Wrapping up a dream
Every time I leave a place, it doesn’t seem to hit me and leaving Mendoza is no different. I walk through the tree-lined streets to my universities, meet in one of the plazas with friends, laugh over the stories of my host brother and pop into the IFSA office as if this will go on forever – not like it could be one of the last or the last time I do so. I’ve gotten so comfortable, life has become so normalized and routine and real, that I do not feel it can end. Fewer new experiences surprise me and there are less times that I am faced with a situation that leaves me lost. I guess I should take this as evidence that I have adapted pretty well.
I still pause when I speak and need to ask what words mean or for synonyms all the time, but I’m not struggling and re-conjugating every verb like I was at the beginning. More and more my professors and the other students have been mentioning how far I’ve come, as easily one of the poorest Spanish speakers (maybe the poorest of our little group of 10) when I arrived. This honestly has surprised me a lot. At the beginning, which was somehow just 4 months ago, I remember being so intimidated and self-conscious. I convinced myself, at my level, it was impossible to improve vastly in less than 5 months. I improved pretty quickly in the first month, but felt I hit a plateau in improvement. At that time in order to not disappoint myself, I accepted that maybe my Spanish wouldn’t improve greatly from that point, but I could work on expanding my vocabulary at least. Something happened in the final month. Out of nowhere (it appeared to me) I could speak with so much less effort. Even effortlessly at times, something I never expected to feel. I felt it most when chatting with my host family or fellow volunteers about topics I used to feel I did not have the adequate words to describe and then just resolved to listen. I also felt it during unexpected class presentations when we were supposed to just talk on our own, naturally and freely about different topics we studied. It’s like the words I got tongue-tied over were finally flowing out! I have to say it felt good, reassuring and gave me a new confidence to contribute more to conversation and share more of my ideas and opinions in different settings. Looking back at my personal notes where I wrote to just accept where I was at, despite the low level, and just do my best to improve, make me smile now. Although there were times where I had serious doubts about how effective my studying was and how well I’d be able to manage the language throughout the program, it seems at least some doubts were definitely unfounded. I am not done yet, but I feel I will be able to leave Mendoza with a sense of accomplishment and pride in my efforts and of course, great appreciation for the teachers, students, my host family and countless other Argentines that shaped my learning experience so profoundly.
Amidst these quiet feelings of joy, I carry that same sense of strangeness I alluded to earlier. I feel like I’m going to do finals and suddenly, it will be time to go. With no chance to return to all the places I love and see the people I will miss so dearly. I would like everything to be nicely wrapped up before I leave, but I wonder if that can happen. A month ago, I thought : “Just a month left! Got to mentally prepare for this!” but now even closer, I still don’t feel any better prepared. I guess I am also realizing that a lot of things I hoped would happen or I hoped I could do, simply won’t or can’t happen at this point – it’s almost finals! I’ve done so much, yet my time here feels unfinished. It’s hard to explain, but I honestly feel it doesn’t make sense that I’m leaving. Like the little reminder email I just got for my flight is unreal or just incorrect.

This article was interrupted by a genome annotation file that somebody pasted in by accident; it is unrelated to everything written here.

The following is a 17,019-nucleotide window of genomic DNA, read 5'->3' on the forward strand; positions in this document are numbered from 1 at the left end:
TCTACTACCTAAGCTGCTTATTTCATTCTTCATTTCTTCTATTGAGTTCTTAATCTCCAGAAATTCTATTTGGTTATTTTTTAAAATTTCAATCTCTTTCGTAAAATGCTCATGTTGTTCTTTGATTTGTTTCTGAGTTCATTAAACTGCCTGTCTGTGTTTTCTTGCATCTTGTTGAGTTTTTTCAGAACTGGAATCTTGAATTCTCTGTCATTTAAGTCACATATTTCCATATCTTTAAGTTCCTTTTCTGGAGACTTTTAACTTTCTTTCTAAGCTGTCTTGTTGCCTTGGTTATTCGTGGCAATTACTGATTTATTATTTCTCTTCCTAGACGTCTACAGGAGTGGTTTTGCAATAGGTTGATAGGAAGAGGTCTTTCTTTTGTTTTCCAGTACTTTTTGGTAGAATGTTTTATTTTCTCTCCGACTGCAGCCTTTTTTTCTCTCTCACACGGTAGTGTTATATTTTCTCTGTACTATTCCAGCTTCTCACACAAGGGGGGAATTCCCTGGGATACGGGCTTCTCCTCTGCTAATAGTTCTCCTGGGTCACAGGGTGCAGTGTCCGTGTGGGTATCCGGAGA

I especially feel sad leaving the other IFSA students. I didn’t really expect to get quite close to them. I thought it was a situation where we’d all be dropped in our study abroad location, make friends for the semester out of necessity and for support and then drop it after. I didn’t think anything deeper than that would form. Yet, our small group ended up getting quite close. I could call every single student a good friend that I am incredibly thankful for meeting. Some of us have already exchanged addresses so we can write each other letters when we get back, others are attending one girl’s wedding in July and others are planning visits to each other’s campuses and hometowns. It amazes me how close we’ve gotten and I truly hope we can all stay connected and see each other in the future. After seeing them pretty much everyday and inviting each other to everything that happened in our Argentine lives, it feels like a dream. Soon I won’t see them at all and if I do, it may be years from now. This current everyday life I’ve gotten so used to will suddenly vanish, with just the fragments of memories left as if it were a dream. I will go home and I will be the only one in my life carrying those fragments. Whenever I mention Mendoza or Argentina or San Juan or Bariloche or Chile or any of these memories, it will be in sharing them with those around me…not in reminiscing with anyone who was actually there. Study abroad will be past me – I will speak of it in past tense. This is all quite hard to imagine honestly. Maybe I sound kind of dramatic but this is my most honest words for the funny sensations overtaking me lately.